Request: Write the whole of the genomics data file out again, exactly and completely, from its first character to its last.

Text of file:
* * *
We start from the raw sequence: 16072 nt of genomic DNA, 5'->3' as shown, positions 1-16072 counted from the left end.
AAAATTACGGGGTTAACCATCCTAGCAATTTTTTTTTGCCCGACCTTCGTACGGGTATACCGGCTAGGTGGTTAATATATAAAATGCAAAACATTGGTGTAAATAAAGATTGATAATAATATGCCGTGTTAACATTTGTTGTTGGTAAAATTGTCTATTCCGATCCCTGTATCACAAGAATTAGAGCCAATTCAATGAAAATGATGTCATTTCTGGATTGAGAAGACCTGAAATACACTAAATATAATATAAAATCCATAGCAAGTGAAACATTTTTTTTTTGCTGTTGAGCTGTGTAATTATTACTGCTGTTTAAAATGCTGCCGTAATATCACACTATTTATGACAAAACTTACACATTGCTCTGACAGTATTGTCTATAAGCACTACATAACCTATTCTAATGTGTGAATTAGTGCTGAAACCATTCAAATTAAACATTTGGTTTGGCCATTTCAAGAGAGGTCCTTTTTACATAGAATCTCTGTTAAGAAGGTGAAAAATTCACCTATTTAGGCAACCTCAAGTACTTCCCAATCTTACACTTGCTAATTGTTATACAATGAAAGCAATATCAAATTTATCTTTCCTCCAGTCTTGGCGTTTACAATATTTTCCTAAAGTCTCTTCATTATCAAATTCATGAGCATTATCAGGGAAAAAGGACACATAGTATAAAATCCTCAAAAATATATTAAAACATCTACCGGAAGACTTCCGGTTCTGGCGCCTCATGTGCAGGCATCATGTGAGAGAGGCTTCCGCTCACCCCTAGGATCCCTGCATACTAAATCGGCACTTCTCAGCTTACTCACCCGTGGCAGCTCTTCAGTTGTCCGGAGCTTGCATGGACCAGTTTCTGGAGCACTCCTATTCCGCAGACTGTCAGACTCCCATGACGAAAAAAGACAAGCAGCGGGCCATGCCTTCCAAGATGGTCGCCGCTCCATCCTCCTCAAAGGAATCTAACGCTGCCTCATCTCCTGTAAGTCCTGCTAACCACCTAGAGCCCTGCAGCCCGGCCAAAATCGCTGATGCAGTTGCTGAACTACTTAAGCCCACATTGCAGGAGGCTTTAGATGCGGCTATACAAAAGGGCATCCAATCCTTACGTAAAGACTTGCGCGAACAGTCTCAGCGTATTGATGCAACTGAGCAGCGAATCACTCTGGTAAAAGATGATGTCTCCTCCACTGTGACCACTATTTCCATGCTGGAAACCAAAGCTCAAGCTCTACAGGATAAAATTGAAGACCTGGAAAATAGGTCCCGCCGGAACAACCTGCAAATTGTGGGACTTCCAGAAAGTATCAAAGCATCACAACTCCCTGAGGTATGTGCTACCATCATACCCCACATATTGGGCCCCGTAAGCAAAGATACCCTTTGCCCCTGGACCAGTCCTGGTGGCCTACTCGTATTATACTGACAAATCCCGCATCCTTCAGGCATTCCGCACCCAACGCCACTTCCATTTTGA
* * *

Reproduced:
We start from the raw sequence: 16072 nt of genomic DNA, 5'->3' as shown, positions 1-16072 counted from the left end.
AAAATTACGGGGTTAACCATCCTAGCAATTTTTTTTTGCCCGACCTTCGTACGGGTATACCGGCTAGGTGGTTAATATATAAAATGCAAAACATTGGTGTAAATAAAGATTGATAATAATATGCCGTGTTAACATTTGTTGTTGGTAAAATTGTCTATTCCGATCCCTGTATCACAAGAATTAGAGCCAATTCAATGAAAATGATGTCATTTCTGGATTGAGAAGACCTGAAATACACTAAATATAATATAAAATCCATAGCAAGTGAAACATTTTTTTTTTGCTGTTGAGCTGTGTAATTATTACTGCTGTTTAAAATGCTGCCGTAATATCACACTATTTATGACAAAACTTACACATTGCTCTGACAGTATTGTCTATAAGCACTACATAACCTATTCTAATGTGTGAATTAGTGCTGAAACCATTCAAATTAAACATTTGGTTTGGCCATTTCAAGAGAGGTCCTTTTTACATAGAATCTCTGTTAAGAAGGTGAAAAATTCACCTATTTAGGCAACCTCAAGTACTTCCCAATCTTACACTTGCTAATTGTTATACAATGAAAGCAATATCAAATTTATCTTTCCTCCAGTCTTGGCGTTTACAATATTTTCCTAAAGTCTCTTCATTATCAAATTCATGAGCATTATCAGGGAAAAAGGACACATAGTATAAAATCCTCAAAAATATATTAAAACATCTACCGGAAGACTTCCGGTTCTGGCGCCTCATGTGCAGGCATCATGTGAGAGAGGCTTCCGCTCACCCCTAGGATCCCTGCATACTAAATCGGCACTTCTCAGCTTACTCACCCGTGGCAGCTCTTCAGTTGTCCGGAGCTTGCATGGACCAGTTTCTGGAGCACTCCTATTCCGCAGACTGTCAGACTCCCATGACGAAAAAAGACAAGCAGCGGGCCATGCCTTCCAAGATGGTCGCCGCTCCATCCTCCTCAAAGGAATCTAACGCTGCCTCATCTCCTGTAAGTCCTGCTAACCACCTAGAGCCCTGCAGCCCGGCCAAAATCGCTGATGCAGTTGCTGAACTACTTAAGCCCACATTGCAGGAGGCTTTAGATGCGGCTATACAAAAGGGCATCCAATCCTTACGTAAAGACTTGCGCGAACAGTCTCAGCGTATTGATGCAACTGAGCAGCGAATCACTCTGGTAAAAGATGATGTCTCCTCCACTGTGACCACTATTTCCATGCTGGAAACCAAAGCTCAAGCTCTACAGGATAAAATTGAAGACCTGGAAAATAGGTCCCGCCGGAACAACCTGCAAATTGTGGGACTTCCAGAAAGTATCAAAGCATCACAACTCCCTGAGGTATGTGCTACCATCATACCCCACATATTGGGCCCCGTAAGCAAAGATACCCTTTGCCCCTGGACCAGTCCTGGTGGCCTACTCGTATTATACTGACAAATCCCGCATCCTTCAGGCATTCCGCACCCAACGCCACTTCCATTTTGA